The current cross sectional study was conducted in the Brain and Spinal Cord Injury Research Center (BASIR), Tehran, Iran on patients with traumatic SCI. The patients with at least one actively denuded PU, with 1 - 15 cm diameter, lasting for at least four weeks, were enrolled in the study. The study protocol was approved by local institutional Ethics Committee of Tehran University of Medical Sciences, and informed consent was obtained from all the participants. The patients with uncontrolled diabetes mellitus were excluded from the study. All of the patients underwent adequate spinal cord decompression and fixation in the acute trauma setting and were mobilized with wheelchair and assistive devices. From January 2015 to January 2016 amongst the 266 referred patients with SCI, 76 subjects had PUs. Fifty-eight cases with active stage II, III, and IV PUs were enrolled in the study. At the same time, 18 cases with stage I PUs or underlying medical problems were excluded. Also, three cases were excluded due to not providing informed consent for the study and/or taking topical antiseptics within the last three weeks. Finally, 55 eligible cases were enrolled in the study. In each case, one pressure sore (the largest) was studied. Also, the sphincter management status was evaluated with spinal cord independence measure III (SCIM III) scoring system (0 - 100) (sphincter management subscales, for bowel (0 - 10) and bladder management (0 - 15)) by a clinician and the data were recorded.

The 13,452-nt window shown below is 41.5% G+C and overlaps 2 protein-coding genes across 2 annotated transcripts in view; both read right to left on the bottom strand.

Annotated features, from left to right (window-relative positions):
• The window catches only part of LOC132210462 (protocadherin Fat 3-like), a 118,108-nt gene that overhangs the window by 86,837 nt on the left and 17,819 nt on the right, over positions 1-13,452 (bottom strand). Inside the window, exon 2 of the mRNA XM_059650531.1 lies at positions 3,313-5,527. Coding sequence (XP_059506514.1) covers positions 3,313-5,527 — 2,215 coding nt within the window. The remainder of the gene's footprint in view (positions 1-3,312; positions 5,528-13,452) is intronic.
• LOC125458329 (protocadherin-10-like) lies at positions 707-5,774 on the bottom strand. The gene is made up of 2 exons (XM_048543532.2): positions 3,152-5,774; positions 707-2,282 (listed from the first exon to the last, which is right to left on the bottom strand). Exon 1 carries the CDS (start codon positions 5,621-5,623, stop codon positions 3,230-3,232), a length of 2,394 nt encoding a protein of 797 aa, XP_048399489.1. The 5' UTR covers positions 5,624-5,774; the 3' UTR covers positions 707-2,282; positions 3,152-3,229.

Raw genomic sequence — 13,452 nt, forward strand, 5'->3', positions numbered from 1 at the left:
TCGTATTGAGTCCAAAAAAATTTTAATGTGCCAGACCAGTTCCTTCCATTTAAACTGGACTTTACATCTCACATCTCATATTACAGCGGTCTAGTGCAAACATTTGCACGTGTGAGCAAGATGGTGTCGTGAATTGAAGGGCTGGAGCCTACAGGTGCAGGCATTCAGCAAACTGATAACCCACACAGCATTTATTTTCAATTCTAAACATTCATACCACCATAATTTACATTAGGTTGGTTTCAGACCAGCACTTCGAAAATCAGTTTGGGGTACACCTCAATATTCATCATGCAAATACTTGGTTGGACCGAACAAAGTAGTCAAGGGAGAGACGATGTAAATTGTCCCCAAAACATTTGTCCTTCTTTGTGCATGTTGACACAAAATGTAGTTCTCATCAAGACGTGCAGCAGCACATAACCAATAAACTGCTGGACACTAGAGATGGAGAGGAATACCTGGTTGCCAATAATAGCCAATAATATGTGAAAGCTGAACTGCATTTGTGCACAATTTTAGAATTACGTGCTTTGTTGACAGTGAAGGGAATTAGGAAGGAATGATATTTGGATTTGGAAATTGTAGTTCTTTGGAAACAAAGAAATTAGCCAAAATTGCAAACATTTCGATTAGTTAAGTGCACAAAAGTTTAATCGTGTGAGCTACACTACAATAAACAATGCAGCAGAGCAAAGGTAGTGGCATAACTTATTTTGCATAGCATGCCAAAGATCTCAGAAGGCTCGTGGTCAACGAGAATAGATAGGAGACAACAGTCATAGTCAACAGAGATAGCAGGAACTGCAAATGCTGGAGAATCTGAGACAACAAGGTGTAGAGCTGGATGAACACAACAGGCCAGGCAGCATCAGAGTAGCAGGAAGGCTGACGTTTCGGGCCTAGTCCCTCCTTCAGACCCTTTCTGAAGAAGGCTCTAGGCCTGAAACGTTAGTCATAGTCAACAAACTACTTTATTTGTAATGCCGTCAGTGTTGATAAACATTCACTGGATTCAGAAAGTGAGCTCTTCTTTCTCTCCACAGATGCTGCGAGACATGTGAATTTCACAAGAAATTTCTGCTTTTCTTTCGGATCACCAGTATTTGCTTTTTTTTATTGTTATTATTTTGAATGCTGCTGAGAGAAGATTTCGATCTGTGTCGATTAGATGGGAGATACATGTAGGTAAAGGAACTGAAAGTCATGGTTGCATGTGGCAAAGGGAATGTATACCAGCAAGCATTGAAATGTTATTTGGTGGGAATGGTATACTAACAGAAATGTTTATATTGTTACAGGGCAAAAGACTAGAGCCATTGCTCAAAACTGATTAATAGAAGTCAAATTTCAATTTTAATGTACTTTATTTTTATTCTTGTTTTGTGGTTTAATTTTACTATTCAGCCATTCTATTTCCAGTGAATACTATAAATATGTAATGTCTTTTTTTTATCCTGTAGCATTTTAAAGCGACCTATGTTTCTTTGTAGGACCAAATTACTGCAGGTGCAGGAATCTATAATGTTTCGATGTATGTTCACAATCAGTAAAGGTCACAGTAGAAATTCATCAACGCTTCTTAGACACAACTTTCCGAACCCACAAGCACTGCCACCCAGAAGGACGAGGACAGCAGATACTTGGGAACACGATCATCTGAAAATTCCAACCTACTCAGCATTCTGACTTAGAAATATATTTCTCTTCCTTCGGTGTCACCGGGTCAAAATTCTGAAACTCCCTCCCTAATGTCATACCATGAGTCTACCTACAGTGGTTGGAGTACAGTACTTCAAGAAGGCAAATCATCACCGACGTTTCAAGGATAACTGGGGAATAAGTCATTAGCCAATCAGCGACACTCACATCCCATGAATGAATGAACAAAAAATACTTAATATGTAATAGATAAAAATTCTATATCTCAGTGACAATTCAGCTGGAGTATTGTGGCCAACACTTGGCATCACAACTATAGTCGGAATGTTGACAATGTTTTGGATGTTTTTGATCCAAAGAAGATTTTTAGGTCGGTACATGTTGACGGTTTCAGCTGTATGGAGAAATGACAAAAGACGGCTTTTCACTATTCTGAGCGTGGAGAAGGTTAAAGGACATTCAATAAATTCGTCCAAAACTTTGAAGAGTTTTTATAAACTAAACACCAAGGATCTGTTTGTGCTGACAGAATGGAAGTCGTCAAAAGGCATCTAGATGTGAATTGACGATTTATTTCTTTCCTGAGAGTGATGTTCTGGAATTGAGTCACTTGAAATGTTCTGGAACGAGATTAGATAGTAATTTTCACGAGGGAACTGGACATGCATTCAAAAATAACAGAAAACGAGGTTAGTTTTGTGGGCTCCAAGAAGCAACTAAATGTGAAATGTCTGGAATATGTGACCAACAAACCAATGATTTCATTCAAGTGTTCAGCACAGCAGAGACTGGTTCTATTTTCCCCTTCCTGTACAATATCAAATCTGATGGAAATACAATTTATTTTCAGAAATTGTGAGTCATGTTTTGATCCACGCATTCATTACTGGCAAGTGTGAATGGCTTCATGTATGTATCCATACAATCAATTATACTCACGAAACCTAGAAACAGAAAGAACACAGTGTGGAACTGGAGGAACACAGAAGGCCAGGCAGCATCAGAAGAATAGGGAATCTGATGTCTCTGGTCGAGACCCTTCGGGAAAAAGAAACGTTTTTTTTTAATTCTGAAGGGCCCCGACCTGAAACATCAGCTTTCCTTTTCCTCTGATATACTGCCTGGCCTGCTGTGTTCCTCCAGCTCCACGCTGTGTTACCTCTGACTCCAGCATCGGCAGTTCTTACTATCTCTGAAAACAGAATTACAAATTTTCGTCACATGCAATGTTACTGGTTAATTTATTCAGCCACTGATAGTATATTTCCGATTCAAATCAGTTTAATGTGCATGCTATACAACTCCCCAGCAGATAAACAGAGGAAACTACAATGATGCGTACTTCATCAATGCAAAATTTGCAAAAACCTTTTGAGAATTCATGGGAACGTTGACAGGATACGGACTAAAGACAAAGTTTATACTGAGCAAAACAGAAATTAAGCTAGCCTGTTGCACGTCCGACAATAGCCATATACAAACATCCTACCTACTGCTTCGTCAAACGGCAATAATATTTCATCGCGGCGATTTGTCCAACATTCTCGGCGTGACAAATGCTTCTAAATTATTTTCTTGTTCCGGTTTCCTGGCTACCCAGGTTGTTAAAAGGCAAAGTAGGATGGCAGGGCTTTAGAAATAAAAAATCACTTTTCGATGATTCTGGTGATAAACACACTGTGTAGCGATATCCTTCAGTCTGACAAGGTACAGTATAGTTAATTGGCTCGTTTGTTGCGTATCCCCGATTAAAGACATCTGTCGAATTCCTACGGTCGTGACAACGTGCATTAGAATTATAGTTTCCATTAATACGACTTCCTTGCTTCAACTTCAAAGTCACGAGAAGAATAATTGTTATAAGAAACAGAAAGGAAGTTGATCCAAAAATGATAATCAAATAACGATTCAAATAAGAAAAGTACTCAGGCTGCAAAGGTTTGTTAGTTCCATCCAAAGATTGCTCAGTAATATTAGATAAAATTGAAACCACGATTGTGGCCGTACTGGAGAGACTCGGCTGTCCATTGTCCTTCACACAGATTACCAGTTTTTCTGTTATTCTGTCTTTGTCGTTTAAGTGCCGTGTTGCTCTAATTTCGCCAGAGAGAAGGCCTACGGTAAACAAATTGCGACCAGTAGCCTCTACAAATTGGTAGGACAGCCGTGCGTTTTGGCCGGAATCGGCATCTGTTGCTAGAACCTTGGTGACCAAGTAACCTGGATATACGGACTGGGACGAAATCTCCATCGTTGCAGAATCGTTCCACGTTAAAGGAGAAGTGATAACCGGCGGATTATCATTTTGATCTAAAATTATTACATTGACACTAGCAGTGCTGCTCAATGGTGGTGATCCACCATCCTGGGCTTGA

3.1. Sampling Method

After rinsing the central surface of the wound with sterile saline, the wound bed was deeply sampled with sterile swabs under aseptic conditions. The samples were preserved in Stuart transport medium, for Gram staining and bacterial culture. Then, the samples were cultured on blood agar, chocolate agar, and eosin methylene blue (EMB) agar and incubated for three days. The swabs were also incubated in thioglycolate medium, and in the case of discoloration, they were cultured again on the aforementioned media. The bacterial culture was conducted in a semi-quantitative manner. The microorganisms were identified according to CLSI (the Clinical and Laboratory Standards Institute) guidelines.